The NES Classic Mini was one of the earlier releases in what became a wider trend for tiny versions of classic retro consoles to be released. Everybody wanted one but numbers were limited, so only the lucky few gained this chance to relive their childhood through the medium of Donkey Kong or Mario Brothers on real Nintendo hardware. Evidently [Albert Gonzalez] was one of them, because he’s produced a USB adapter for the Mini controller to allow it to be used as a PC peripheral.
On the small protoboard is the Nintendo connector at one end, an ATtiny85 microcontroller, and a micro-USB connector at the other. The I2C interface from the controller is mapped to USB on the ATtiny through the magic of the V-USB library, appearing to the latter as a generic gamepad. It’s thought that the same interface is likely to also work with the later SNES Classic Mini controller. For the curious all the code and other resources can be found in a GitHub repository, so should you have been lucky enough to lay your hands on a NES Classic Mini then you too can join the PC fun.
The mini consoles were popular, but didn’t excite our community as much as could be expected. Our colleague Lewin Day tool a look at the phenomenon last summer.
The Raspberry Pi was initially developed as an educational tool. With its bargain price and digital IO, it quickly became a hacker favorite. It also packed just enough power to serve as a compact emulation platform for anyone savvy enough to load up a few ROMs on an SD card.
Video game titans haven’t turned a blind eye to this, realising there’s still a market for classic titles. Combine that with the Internet’s love of anything small and cute, and the market was primed for the release of tiny retro consoles.
Often selling out quickly upon release, the devices have met with a mixed reception at times due to the quality of the experience and the games included in the box. With so many people turning the Pi into a retrogaming machine, these mini-consoles purpose built for the same should have been immediately loved by hardware hackers, right? So what happened?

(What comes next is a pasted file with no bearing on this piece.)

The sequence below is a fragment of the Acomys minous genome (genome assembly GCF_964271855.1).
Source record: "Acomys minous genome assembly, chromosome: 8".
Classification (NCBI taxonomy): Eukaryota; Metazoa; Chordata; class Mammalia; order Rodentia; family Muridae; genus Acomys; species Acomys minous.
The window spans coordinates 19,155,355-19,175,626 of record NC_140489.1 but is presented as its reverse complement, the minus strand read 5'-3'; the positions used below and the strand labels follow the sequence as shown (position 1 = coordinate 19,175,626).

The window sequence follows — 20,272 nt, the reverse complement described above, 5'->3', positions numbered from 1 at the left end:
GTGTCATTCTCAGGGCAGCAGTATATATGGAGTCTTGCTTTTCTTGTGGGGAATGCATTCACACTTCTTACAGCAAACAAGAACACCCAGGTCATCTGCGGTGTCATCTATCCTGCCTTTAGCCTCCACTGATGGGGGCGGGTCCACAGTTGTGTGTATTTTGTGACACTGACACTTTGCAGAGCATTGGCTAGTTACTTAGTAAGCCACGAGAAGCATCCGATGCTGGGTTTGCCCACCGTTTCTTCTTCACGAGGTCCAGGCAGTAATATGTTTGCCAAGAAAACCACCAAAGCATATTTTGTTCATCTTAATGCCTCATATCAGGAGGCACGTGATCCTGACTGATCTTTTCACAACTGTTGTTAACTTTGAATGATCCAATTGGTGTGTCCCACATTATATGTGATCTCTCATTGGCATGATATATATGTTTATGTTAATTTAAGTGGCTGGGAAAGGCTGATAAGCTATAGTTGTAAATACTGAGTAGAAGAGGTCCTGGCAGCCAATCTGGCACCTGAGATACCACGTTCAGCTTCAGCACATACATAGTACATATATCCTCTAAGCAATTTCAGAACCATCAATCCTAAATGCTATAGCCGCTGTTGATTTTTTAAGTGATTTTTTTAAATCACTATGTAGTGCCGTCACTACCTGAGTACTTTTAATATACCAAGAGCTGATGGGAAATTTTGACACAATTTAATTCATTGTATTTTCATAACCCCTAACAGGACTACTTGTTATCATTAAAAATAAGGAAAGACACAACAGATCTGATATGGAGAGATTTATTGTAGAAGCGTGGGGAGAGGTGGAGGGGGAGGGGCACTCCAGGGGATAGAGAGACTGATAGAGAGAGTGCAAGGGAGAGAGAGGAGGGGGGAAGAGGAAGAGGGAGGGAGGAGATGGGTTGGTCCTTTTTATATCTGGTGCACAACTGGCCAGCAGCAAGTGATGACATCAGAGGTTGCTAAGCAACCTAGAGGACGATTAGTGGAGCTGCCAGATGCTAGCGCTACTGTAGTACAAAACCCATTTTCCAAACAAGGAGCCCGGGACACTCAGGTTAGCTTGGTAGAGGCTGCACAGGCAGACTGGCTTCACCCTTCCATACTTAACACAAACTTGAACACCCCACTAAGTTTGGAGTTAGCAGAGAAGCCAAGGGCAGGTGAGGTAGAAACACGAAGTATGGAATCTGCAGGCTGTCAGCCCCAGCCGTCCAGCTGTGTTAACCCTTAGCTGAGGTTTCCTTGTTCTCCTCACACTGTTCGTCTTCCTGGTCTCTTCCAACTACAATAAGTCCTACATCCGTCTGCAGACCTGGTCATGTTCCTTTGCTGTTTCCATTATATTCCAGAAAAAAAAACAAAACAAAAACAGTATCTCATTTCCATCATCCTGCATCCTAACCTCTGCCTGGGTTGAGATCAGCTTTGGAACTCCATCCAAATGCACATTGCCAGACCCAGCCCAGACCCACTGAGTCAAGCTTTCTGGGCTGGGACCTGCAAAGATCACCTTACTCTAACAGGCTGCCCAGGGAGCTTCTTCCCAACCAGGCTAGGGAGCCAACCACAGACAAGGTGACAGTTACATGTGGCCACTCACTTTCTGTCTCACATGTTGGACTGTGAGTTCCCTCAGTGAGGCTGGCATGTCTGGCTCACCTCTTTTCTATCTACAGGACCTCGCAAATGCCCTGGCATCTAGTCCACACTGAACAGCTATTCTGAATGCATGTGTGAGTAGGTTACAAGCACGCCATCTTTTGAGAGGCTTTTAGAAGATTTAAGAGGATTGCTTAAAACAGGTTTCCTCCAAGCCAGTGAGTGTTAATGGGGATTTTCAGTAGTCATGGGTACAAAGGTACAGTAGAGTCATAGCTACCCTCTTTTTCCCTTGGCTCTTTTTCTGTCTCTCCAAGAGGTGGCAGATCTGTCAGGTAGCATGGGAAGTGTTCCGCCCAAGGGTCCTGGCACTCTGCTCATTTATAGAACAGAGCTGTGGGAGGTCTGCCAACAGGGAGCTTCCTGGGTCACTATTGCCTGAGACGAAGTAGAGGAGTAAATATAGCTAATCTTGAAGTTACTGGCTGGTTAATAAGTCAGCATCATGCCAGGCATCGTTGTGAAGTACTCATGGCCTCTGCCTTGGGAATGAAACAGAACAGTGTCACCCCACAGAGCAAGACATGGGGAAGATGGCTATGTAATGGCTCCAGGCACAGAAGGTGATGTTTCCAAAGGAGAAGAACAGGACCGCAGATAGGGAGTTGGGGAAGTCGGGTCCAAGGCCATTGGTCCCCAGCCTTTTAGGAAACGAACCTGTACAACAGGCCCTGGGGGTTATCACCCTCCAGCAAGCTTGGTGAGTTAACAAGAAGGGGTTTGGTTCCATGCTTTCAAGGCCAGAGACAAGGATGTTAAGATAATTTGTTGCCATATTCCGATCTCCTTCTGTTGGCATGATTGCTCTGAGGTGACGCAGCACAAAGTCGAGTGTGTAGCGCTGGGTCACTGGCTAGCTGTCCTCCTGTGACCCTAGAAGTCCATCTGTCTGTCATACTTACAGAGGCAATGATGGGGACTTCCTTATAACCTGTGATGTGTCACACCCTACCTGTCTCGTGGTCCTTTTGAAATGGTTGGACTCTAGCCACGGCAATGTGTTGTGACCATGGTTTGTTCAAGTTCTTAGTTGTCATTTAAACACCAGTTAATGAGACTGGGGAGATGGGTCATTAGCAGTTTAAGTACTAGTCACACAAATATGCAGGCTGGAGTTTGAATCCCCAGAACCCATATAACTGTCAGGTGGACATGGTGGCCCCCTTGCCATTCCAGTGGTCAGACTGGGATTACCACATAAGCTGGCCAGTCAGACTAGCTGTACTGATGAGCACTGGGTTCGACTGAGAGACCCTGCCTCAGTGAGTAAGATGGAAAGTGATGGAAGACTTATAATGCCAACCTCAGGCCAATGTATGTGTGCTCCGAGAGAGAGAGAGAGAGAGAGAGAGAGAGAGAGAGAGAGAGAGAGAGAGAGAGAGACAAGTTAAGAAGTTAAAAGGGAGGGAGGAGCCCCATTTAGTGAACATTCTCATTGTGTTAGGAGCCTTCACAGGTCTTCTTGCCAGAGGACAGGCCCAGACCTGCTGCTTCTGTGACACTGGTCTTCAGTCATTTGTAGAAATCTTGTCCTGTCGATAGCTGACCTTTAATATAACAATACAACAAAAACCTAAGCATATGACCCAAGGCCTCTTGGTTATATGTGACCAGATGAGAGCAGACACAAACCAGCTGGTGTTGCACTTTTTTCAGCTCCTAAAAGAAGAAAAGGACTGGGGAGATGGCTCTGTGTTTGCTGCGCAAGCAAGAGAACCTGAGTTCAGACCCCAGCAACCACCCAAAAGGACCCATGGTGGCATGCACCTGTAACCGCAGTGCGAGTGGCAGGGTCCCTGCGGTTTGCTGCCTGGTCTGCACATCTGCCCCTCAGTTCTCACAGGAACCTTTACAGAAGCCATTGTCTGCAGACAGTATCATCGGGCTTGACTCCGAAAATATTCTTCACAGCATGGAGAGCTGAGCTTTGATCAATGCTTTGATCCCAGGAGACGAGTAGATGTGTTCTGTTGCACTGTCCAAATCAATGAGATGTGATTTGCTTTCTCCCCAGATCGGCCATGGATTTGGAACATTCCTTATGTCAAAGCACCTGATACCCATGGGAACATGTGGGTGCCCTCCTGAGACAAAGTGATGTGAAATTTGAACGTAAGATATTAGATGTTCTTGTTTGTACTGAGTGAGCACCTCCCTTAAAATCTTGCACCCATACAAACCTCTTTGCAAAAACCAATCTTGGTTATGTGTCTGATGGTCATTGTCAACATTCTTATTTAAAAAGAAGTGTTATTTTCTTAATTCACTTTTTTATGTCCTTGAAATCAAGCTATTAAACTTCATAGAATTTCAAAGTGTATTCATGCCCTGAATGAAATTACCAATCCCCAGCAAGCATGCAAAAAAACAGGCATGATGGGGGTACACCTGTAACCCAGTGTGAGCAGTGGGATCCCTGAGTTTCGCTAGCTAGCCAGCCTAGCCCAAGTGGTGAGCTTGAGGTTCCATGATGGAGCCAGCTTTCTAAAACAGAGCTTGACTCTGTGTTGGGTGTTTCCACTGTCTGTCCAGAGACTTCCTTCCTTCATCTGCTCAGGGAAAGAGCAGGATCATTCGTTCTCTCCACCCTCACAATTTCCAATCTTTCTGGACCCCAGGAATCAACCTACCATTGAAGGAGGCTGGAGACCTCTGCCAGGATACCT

Continue reading “The Mini Console Revolution, And Why Hackers Passed Them By”
Taking a page out of the Xzibit Engineering Handbook, [Geeksmithing] recently decided that the gutted carcass of an original Nintendo Entertainment System would make a perfect home for…a smaller NES. Well, that and two wireless controllers. Plus a projector. Oh, and batteries so it can be used on the go. Because really, at that point, why not?
The video after the break starts with a cleverly edited version of a legitimate NES commercial from the gaming glory days of the 1980s, and segues into an rundown of all the modern hardware [Geeksmithing] crammed into the case of this legendary console. It helps that the official NES Classic used for the project is so much smaller than its more than thirty year old predecessor, leaving plenty of room inside to get creative. We particularly like the dual wireless controllers which are conveniently hiding inside the original cartridge slot.
Frankly, that alone would have made this project worthwhile in our book, but [Geeksmithing] didn’t stop there. He also added in a pico projector that’s normally covered up by the black facia on the rear of the console, complete with a “kickstand” to tip the system up to the appropriate angle. Continuing with the theme of enabling ad-hoc NES play sessions, he also packed in enough batteries to keep the system running for a respectable amount of time. There’s even put an inductive charging coil in the bottom of the system so he can top off the batteries just by dropping the system on a modified SNES mousepad.
Last time [Geeksmithing] checked in, he was embedding a Raspberry Pi into a Super Mario Thwomp that was made from real concrete. We can’t wait to see what he comes up with next.
Continue reading “Projector And NES Mini Hide Out Inside The Real Thing”
Nintendo has discontinued a Classic gaming console. It’s a pity, yes, but with the release of Nintendo’s new gaming console, they probably have bigger fish to fry. That doesn’t mean these discontinued Nintendo consoles will die a slow, miserable death locked away in a closet; at least one of them will live on with the heart of a Raspberry Pi.
This is a project [Liam] has been working on since 2012, just after he got the first edition of the Raspberry Pi. While some people were figuring out how to stuff the Pi inside a Nintendo Entertainment System or a Super Nintendo Entertainment System, [Liam] decided to embed the Pi inside a console of a more recent vintage: the Nintendo GameCube.
The first phase of this project was simply to get the Pi running inside the enclosure of the non-working GameCube he picked up. The power supply in this console was well designed, and after a quick perusal through some online documentation, [Liam] found a stable 5V with enough amps to power the Pi. After ripping out the internals of this console with the help of a quickly hacked together ‘Nintendo screwdriver’, [Liam] had a perfectly functional Pi enclosed in a Nintendo chassis.